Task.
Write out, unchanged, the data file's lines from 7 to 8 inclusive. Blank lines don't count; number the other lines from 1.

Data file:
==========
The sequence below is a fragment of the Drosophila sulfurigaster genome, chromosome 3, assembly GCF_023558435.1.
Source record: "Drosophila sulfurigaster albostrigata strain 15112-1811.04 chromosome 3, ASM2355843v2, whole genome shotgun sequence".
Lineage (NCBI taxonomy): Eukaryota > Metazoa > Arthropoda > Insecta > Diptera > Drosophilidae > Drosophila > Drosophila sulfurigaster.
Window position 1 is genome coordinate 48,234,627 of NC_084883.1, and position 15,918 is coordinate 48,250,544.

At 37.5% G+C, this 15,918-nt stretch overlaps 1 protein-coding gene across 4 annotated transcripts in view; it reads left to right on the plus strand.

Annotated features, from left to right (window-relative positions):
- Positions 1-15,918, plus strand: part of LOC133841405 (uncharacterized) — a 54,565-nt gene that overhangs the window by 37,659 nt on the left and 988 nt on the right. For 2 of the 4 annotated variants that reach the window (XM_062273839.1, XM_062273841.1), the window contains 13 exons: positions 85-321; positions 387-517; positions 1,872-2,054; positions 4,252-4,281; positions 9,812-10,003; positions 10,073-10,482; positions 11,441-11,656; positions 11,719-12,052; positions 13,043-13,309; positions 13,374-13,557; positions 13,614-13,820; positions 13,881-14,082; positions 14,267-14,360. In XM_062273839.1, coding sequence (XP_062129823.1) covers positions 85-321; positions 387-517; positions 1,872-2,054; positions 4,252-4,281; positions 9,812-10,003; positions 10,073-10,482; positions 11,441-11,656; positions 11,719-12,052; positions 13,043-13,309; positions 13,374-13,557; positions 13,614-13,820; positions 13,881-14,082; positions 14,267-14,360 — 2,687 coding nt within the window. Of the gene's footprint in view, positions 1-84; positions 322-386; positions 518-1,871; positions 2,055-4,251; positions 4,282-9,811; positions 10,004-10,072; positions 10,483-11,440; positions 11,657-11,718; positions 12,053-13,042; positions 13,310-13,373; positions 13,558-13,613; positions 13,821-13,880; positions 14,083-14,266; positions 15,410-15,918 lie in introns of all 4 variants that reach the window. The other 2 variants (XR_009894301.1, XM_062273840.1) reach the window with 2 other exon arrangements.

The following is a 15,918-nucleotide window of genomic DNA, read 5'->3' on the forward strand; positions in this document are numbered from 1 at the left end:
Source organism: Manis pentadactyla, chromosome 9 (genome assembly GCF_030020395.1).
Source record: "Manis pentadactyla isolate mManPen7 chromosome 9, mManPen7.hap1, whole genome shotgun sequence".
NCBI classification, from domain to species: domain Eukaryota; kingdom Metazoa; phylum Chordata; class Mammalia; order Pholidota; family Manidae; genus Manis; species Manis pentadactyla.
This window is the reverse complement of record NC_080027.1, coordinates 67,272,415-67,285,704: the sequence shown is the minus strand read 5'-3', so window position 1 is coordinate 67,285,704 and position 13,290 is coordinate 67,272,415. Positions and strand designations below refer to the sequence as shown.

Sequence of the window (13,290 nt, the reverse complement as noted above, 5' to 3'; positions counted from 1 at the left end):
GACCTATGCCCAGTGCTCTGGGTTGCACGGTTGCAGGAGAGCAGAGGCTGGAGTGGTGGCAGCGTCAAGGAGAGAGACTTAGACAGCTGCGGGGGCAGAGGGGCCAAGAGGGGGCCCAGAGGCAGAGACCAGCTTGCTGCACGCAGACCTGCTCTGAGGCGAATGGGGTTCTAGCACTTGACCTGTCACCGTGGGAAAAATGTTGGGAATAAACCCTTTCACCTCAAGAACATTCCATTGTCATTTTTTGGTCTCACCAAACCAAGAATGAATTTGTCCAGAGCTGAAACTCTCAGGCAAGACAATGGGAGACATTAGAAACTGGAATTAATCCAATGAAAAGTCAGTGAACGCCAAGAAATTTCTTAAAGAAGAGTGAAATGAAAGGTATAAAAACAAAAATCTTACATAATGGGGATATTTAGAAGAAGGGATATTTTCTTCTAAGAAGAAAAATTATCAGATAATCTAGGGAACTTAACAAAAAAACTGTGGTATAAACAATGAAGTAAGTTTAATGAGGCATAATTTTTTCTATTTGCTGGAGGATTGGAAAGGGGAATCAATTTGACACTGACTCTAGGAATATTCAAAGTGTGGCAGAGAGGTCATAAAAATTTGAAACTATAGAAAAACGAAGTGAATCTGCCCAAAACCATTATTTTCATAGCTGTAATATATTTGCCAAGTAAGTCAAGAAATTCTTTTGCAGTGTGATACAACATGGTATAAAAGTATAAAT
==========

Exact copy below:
- Positions 1-15,918, plus strand: part of LOC133841405 (uncharacterized) — a 54,565-nt gene that overhangs the window by 37,659 nt on the left and 988 nt on the right. For 2 of the 4 annotated variants that reach the window (XM_062273839.1, XM_062273841.1), the window contains 13 exons: positions 85-321; positions 387-517; positions 1,872-2,054; positions 4,252-4,281; positions 9,812-10,003; positions 10,073-10,482; positions 11,441-11,656; positions 11,719-12,052; positions 13,043-13,309; positions 13,374-13,557; positions 13,614-13,820; positions 13,881-14,082; positions 14,267-14,360. In XM_062273839.1, coding sequence (XP_062129823.1) covers positions 85-321; positions 387-517; positions 1,872-2,054; positions 4,252-4,281; positions 9,812-10,003; positions 10,073-10,482; positions 11,441-11,656; positions 11,719-12,052; positions 13,043-13,309; positions 13,374-13,557; positions 13,614-13,820; positions 13,881-14,082; positions 14,267-14,360 — 2,687 coding nt within the window. Of the gene's footprint in view, positions 1-84; positions 322-386; positions 518-1,871; positions 2,055-4,251; positions 4,282-9,811; positions 10,004-10,072; positions 10,483-11,440; positions 11,657-11,718; positions 12,053-13,042; positions 13,310-13,373; positions 13,558-13,613; positions 13,821-13,880; positions 14,083-14,266; positions 15,410-15,918 lie in introns of all 4 variants that reach the window. The other 2 variants (XR_009894301.1, XM_062273840.1) reach the window with 2 other exon arrangements.

The following is a 15,918-nucleotide window of genomic DNA, read 5'->3' on the forward strand; positions in this document are numbered from 1 at the left end: